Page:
Music and the Emotions: The Philosophical Theories

By Malcolm Budd | Go to book overview

SUMMARY CONCLUSION

I have argued that there is a requirement that must be observed by any acceptable theory of musical value: the theory must respect the autonomy of music. From the point of view of the listener, the value of music is intrinsic, not merely instrumental: the listener values the experience of a musical work in itself; the experience he values can be specified only by reference to the music that is experienced in undergoing the experience; the experience is not replaceable by a different experience that offers the listener exactly what he values in the original experience—for it is the experience itself, not some separable component or effect of the experience, that is valued. It is the failure of the transmission form of the expression theory of music to meet this requirement that disqualifies the theory.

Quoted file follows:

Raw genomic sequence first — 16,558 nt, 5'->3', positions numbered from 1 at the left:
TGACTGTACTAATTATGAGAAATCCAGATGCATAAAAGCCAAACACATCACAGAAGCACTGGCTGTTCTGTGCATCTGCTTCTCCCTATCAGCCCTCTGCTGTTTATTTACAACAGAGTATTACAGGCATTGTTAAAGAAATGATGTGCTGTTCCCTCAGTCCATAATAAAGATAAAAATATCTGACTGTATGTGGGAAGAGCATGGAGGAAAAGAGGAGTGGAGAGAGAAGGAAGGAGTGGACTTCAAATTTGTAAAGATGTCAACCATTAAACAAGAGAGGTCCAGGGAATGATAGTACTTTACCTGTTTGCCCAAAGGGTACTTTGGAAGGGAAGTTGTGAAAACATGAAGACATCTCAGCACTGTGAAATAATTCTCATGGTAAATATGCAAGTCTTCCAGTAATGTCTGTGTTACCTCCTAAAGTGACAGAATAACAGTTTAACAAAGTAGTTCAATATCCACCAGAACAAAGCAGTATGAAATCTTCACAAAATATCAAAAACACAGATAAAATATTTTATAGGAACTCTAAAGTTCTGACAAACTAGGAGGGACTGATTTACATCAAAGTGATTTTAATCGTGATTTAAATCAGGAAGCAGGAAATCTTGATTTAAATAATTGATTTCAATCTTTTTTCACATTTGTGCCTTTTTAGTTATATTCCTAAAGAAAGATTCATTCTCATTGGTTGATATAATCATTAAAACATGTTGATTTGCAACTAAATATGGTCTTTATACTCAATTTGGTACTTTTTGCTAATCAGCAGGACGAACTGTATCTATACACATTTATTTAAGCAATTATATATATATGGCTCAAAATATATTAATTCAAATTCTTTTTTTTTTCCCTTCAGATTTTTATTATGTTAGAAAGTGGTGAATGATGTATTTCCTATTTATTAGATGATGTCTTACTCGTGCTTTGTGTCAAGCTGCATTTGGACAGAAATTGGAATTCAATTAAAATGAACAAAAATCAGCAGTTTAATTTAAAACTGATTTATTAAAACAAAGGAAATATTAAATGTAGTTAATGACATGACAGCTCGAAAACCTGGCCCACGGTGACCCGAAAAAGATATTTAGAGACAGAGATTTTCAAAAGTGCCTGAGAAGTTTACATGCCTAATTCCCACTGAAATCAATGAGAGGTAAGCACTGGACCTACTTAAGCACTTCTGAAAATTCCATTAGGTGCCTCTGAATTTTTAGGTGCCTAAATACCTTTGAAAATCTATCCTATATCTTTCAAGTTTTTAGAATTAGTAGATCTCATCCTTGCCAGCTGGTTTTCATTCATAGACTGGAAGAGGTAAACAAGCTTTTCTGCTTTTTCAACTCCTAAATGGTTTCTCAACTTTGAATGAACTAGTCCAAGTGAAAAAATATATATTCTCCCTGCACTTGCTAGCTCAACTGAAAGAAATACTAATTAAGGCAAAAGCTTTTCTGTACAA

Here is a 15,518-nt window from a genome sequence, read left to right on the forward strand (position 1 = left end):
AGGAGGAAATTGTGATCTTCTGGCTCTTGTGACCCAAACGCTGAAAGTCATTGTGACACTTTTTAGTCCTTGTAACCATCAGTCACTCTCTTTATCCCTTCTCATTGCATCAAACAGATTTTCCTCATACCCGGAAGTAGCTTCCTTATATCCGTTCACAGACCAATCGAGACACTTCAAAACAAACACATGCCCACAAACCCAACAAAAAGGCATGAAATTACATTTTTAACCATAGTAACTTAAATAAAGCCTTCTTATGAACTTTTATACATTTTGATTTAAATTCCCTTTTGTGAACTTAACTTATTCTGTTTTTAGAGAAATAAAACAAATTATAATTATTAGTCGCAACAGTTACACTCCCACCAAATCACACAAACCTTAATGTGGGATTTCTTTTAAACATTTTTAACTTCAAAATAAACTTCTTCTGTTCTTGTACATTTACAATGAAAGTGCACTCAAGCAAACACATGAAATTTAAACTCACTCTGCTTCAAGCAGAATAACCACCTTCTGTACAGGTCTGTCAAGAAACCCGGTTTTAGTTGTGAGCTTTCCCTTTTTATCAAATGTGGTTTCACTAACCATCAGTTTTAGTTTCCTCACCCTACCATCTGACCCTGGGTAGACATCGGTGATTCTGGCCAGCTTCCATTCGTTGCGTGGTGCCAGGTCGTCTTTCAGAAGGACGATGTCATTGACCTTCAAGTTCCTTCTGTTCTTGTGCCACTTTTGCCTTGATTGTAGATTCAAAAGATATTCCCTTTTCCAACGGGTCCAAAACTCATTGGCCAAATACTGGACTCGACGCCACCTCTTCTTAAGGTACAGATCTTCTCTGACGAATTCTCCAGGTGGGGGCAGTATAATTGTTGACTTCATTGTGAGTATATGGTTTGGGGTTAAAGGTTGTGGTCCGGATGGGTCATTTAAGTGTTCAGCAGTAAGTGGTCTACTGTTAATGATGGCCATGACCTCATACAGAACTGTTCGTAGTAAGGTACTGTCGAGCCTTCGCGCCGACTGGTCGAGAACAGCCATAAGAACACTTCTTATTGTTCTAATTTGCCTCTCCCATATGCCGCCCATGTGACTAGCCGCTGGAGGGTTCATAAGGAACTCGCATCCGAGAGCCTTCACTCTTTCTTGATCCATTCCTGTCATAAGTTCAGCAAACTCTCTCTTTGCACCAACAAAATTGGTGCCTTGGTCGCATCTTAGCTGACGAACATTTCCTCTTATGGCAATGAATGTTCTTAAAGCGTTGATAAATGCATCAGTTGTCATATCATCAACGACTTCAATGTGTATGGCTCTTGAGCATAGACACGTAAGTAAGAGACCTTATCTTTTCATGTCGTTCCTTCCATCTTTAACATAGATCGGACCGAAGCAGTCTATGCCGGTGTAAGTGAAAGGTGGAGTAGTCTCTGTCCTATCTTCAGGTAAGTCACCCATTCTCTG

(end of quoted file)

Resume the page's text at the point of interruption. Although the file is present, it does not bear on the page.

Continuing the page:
I have also claimed that it is mistaken to think of each valuable piece of music as owing its value as music to the fact that the music is expressive of emotion: this is sometimes, but not always, so. Accordingly, a viable theory of musical value must not only respect the autonomy of music, but must allow music to possess different kinds of value: in some cases, but not all, music is valuable partly because it stands in a certain relation to an emotion—the music is an expression of the emotion. I have argued that the nature of this relation cannot be clarified by basing the explanation on the model of the expression of emotion in the human voice.

If the nature of this relation cannot be elucidated by a comparison with the expression of emotion in the human voice, one reason that might be suggested as an explanation of this fact is that music can penetrate beneath the surface of emotion to its innermost core: music is not

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